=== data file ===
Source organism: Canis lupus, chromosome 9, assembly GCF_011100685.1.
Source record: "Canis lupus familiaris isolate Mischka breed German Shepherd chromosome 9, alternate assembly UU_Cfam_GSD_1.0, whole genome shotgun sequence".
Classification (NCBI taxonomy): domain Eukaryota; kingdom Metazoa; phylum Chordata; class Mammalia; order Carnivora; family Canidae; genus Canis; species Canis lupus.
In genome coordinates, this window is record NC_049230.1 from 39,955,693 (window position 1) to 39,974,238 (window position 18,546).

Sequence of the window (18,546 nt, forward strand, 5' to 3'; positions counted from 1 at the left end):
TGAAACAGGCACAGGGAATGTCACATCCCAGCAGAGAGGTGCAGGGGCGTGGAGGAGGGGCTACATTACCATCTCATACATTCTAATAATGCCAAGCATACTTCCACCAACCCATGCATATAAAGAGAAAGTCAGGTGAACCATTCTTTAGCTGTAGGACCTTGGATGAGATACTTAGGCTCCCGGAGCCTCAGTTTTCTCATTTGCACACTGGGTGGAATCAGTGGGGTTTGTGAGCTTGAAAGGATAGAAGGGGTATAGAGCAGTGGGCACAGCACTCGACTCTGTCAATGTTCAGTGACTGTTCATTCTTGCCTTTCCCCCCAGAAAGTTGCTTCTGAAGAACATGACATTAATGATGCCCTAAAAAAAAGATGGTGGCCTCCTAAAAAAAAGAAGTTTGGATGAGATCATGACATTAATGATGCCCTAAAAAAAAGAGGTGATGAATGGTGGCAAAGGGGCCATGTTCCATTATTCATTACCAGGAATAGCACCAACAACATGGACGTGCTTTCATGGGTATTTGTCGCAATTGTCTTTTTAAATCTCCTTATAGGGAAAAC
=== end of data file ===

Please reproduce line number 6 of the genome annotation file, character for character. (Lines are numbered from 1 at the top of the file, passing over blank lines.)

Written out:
TGAAACAGGCACAGGGAATGTCACATCCCAGCAGAGAGGTGCAGGGGCGTGGAGGAGGGGCTACATTACCATCTCATACATTCTAATAATGCCAAGCATACTTCCACCAACCCATGCATATAAAGAGAAAGTCAGGTGAACCATTCTTTAGCTGTAGGACCTTGGATGAGATACTTAGGCTCCCGGAGCCTCAGTTTTCTCATTTGCACACTGGGTGGAATCAGTGGGGTTTGTGAGCTTGAAAGGATAGAAGGGGTATAGAGCAGTGGGCACAGCACTCGACTCTGTCAATGTTCAGTGACTGTTCATTCTTGCCTTTCCCCCCAGAAAGTTGCTTCTGAAGAACATGACATTAATGATGCCCTAAAAAAAAGATGGTGGCCTCCTAAAAAAAAGAAGTTTGGATGAGATCATGACATTAATGATGCCCTAAAAAAAAGAGGTGATGAATGGTGGCAAAGGGGCCATGTTCCATTATTCATTACCAGGAATAGCACCAACAACATGGACGTGCTTTCATGGGTATTTGTCGCAATTGTCTTTTTAAATCTCCTTATAGGGAAAAC